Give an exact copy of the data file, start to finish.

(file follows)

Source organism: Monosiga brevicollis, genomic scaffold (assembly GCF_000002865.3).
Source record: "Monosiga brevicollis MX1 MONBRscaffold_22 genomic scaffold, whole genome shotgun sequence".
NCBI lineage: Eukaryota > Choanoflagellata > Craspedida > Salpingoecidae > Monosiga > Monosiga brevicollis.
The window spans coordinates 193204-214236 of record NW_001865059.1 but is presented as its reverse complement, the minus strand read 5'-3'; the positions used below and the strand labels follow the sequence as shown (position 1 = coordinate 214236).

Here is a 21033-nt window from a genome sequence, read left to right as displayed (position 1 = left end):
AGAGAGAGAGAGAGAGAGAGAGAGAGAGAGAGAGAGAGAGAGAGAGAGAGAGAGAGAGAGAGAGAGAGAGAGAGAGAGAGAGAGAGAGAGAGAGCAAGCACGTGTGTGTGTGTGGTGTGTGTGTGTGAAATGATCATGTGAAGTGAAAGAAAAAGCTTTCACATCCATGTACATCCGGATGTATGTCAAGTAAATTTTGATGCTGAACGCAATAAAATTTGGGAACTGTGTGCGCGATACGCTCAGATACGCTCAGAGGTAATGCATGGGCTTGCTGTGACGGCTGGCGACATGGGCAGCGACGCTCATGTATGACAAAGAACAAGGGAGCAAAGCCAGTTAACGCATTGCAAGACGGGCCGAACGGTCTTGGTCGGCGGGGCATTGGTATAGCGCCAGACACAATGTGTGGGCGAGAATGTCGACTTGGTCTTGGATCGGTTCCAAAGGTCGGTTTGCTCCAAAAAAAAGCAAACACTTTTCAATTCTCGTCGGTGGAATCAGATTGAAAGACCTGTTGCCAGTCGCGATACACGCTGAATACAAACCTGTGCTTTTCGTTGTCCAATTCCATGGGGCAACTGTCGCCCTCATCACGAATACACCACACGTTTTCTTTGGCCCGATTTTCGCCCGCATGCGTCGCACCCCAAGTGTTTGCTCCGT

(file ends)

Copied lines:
Source organism: Monosiga brevicollis, genomic scaffold (assembly GCF_000002865.3).
Source record: "Monosiga brevicollis MX1 MONBRscaffold_22 genomic scaffold, whole genome shotgun sequence".
NCBI lineage: Eukaryota > Choanoflagellata > Craspedida > Salpingoecidae > Monosiga > Monosiga brevicollis.
The window spans coordinates 193204-214236 of record NW_001865059.1 but is presented as its reverse complement, the minus strand read 5'-3'; the positions used below and the strand labels follow the sequence as shown (position 1 = coordinate 214236).

Here is a 21033-nt window from a genome sequence, read left to right as displayed (position 1 = left end):
AGAGAGAGAGAGAGAGAGAGAGAGAGAGAGAGAGAGAGAGAGAGAGAGAGAGAGAGAGAGAGAGAGAGAGAGAGAGAGAGAGAGAGAGAGAGAGCAAGCACGTGTGTGTGTGTGGTGTGTGTGTGTGAAATGATCATGTGAAGTGAAAGAAAAAGCTTTCACATCCATGTACATCCGGATGTATGTCAAGTAAATTTTGATGCTGAACGCAATAAAATTTGGGAACTGTGTGCGCGATACGCTCAGATACGCTCAGAGGTAATGCATGGGCTTGCTGTGACGGCTGGCGACATGGGCAGCGACGCTCATGTATGACAAAGAACAAGGGAGCAAAGCCAGTTAACGCATTGCAAGACGGGCCGAACGGTCTTGGTCGGCGGGGCATTGGTATAGCGCCAGACACAATGTGTGGGCGAGAATGTCGACTTGGTCTTGGATCGGTTCCAAAGGTCGGTTTGCTCCAAAAAAAAGCAAACACTTTTCAATTCTCGTCGGTGGAATCAGATTGAAAGACCTGTTGCCAGTCGCGATACACGCTGAATACAAACCTGTGCTTTTCGTTGTCCAATTCCATGGGGCAACTGTCGCCCTCATCACGAATACACCACACGTTTTCTTTGGCCCGATTTTCGCCCGCATGCGTCGCACCCCAAGTGTTTGCTCCGT